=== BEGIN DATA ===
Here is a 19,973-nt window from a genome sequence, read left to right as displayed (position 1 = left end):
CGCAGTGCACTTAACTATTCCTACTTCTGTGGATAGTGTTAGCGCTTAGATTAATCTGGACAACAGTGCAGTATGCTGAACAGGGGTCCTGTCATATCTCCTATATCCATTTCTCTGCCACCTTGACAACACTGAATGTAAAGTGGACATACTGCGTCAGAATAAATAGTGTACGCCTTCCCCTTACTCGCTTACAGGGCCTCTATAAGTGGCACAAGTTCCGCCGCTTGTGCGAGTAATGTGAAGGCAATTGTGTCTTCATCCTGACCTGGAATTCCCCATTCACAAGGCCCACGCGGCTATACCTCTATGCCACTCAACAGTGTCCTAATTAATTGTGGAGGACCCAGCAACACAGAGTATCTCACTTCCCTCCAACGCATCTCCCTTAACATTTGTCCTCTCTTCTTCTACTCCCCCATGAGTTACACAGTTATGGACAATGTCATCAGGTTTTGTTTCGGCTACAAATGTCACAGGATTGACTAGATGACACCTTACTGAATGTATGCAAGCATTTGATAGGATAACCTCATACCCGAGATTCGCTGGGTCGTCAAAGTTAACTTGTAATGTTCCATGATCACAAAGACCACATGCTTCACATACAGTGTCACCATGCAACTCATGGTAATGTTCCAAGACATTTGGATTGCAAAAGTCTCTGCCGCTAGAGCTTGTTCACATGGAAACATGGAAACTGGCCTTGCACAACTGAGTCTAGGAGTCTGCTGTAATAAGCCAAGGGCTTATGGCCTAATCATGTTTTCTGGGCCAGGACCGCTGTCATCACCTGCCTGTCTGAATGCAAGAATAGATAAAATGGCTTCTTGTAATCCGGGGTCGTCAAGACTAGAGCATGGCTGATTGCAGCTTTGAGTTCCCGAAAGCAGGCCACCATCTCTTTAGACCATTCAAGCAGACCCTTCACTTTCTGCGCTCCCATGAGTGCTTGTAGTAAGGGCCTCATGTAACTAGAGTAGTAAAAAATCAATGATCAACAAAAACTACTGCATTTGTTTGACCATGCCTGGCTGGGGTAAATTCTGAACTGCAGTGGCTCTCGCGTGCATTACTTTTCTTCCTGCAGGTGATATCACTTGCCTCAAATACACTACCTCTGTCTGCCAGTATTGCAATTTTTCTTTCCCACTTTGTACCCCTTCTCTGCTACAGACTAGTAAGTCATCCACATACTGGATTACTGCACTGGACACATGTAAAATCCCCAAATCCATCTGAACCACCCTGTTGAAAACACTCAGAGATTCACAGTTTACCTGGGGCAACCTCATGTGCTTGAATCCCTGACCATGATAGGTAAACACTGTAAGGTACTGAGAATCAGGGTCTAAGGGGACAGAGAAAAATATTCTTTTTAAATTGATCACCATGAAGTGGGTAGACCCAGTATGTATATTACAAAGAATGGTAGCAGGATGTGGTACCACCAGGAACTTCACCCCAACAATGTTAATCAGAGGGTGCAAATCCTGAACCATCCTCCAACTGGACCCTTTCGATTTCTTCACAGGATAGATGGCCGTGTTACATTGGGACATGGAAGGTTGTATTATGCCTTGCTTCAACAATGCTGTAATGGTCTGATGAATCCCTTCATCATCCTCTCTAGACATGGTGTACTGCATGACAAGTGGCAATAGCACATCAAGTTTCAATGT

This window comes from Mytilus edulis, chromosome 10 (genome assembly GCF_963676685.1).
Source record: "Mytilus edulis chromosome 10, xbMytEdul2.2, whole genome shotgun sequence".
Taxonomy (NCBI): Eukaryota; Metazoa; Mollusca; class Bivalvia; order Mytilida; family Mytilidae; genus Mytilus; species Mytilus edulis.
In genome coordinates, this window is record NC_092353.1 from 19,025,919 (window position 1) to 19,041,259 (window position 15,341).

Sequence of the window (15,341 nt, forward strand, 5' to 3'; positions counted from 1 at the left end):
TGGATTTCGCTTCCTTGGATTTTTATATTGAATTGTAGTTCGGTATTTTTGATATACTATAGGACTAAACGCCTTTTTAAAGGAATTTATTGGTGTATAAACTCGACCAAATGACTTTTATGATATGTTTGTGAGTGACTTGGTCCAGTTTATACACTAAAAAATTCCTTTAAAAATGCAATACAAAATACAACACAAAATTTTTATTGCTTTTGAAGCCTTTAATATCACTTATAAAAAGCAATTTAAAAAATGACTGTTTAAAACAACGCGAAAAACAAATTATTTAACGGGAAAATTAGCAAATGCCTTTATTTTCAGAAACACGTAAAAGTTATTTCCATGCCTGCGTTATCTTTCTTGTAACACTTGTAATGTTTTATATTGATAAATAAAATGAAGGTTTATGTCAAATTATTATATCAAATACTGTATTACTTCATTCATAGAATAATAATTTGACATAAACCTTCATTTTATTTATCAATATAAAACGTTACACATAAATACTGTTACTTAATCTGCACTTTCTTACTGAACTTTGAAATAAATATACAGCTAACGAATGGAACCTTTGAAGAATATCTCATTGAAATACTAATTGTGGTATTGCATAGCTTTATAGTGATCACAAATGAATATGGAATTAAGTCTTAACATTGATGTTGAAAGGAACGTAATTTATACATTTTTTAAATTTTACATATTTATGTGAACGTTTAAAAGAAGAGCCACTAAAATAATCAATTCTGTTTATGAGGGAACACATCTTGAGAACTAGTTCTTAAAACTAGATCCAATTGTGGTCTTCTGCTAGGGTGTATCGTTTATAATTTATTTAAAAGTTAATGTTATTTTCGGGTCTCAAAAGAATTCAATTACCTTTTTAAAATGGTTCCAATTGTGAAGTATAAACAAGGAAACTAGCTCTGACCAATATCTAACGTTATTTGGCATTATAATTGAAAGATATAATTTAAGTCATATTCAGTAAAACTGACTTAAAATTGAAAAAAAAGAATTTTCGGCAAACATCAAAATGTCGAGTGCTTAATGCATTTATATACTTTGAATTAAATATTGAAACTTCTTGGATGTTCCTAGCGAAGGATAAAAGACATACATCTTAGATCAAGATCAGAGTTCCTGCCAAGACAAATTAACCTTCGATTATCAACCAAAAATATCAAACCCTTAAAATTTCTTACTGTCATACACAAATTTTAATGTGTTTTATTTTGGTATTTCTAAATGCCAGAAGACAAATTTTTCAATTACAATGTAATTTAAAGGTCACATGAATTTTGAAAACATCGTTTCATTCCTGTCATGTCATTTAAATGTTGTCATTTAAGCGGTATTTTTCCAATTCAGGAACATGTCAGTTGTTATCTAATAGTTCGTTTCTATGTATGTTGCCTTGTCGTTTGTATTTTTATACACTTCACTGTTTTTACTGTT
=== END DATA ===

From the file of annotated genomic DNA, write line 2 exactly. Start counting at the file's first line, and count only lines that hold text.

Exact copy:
CGCAGTGCACTTAACTATTCCTACTTCTGTGGATAGTGTTAGCGCTTAGATTAATCTGGACAACAGTGCAGTATGCTGAACAGGGGTCCTGTCATATCTCCTATATCCATTTCTCTGCCACCTTGACAACACTGAATGTAAAGTGGACATACTGCGTCAGAATAAATAGTGTACGCCTTCCCCTTACTCGCTTACAGGGCCTCTATAAGTGGCACAAGTTCCGCCGCTTGTGCGAGTAATGTGAAGGCAATTGTGTCTTCATCCTGACCTGGAATTCCCCATTCACAAGGCCCACGCGGCTATACCTCTATGCCACTCAACAGTGTCCTAATTAATTGTGGAGGACCCAGCAACACAGAGTATCTCACTTCCCTCCAACGCATCTCCCTTAACATTTGTCCTCTCTTCTTCTACTCCCCCATGAGTTACACAGTTATGGACAATGTCATCAGGTTTTGTTTCGGCTACAAATGTCACAGGATTGACTAGATGACACCTTACTGAATGTATGCAAGCATTTGATAGGATAACCTCATACCCGAGATTCGCTGGGTCGTCAAAGTTAACTTGTAATGTTCCATGATCACAAAGACCACATGCTTCACATACAGTGTCACCATGCAACTCATGGTAATGTTCCAAGACATTTGGATTGCAAAAGTCTCTGCCGCTAGAGCTTGTTCACATGGAAACATGGAAACTGGCCTTGCACAACTGAGTCTAGGAGTCTGCTGTAATAAGCCAAGGGCTTATGGCCTAATCATGTTTTCTGGGCCAGGACCGCTGTCATCACCTGCCTGTCTGAATGCAAGAATAGATAAAATGGCTTCTTGTAATCCGGGGTCGTCAAGACTAGAGCATGGCTGATTGCAGCTTTGAGTTCCCGAAAGCAGGCCACCATCTCTTTAGACCATTCAAGCAGACCCTTCACTTTCTGCGCTCCCATGAGTGCTTGTAGTAAGGGCCTCATGTAACTAGAGTAGTAAAAAATCAATGATCAACAAAAACTACTGCATTTGTTTGACCATGCCTGGCTGGGGTAAATTCTGAACTGCAGTGGCTCTCGCGTGCATTACTTTTCTTCCTGCAGGTGATATCACTTGCCTCAAATACACTACCTCTGTCTGCCAGTATTGCAATTTTTCTTTCCCACTTTGTACCCCTTCTCTGCTACAGACTAGTAAGTCATCCACATACTGGATTACTGCACTGGACACATGTAAAATCCCCAAATCCATCTGAACCACCCTGTTGAAAACACTCAGAGATTCACAGTTTACCTGGGGCAACCTCATGTGCTTGAATCCCTGACCATGATAGGTAAACACTGTAAGGTACTGAGAATCAGGGTCTAAGGGGACAGAGAAAAATATTCTTTTTAAATTGATCACCATGAAGTGGGTAGACCCAGTATGTATATTACAAAGAATGGTAGCAGGATGTGGTACCACCAGGAACTTCACCCCAACAATGTTAATCAGAGGGTGCAAATCCTGAACCATCCTCCAACTGGACCCTTTCGATTTCTTCACAGGATAGATGGCCGTGTTACATTGGGACATGGAAGGTTGTATTATGCCTTGCTTCAACAATGCTGTAATGGTCTGATGAATCCCTTCATCATCCTCTCTAGACATGGTGTACTGCATGACAAGTGGCAATAGCACATCAAGTTTCAATGT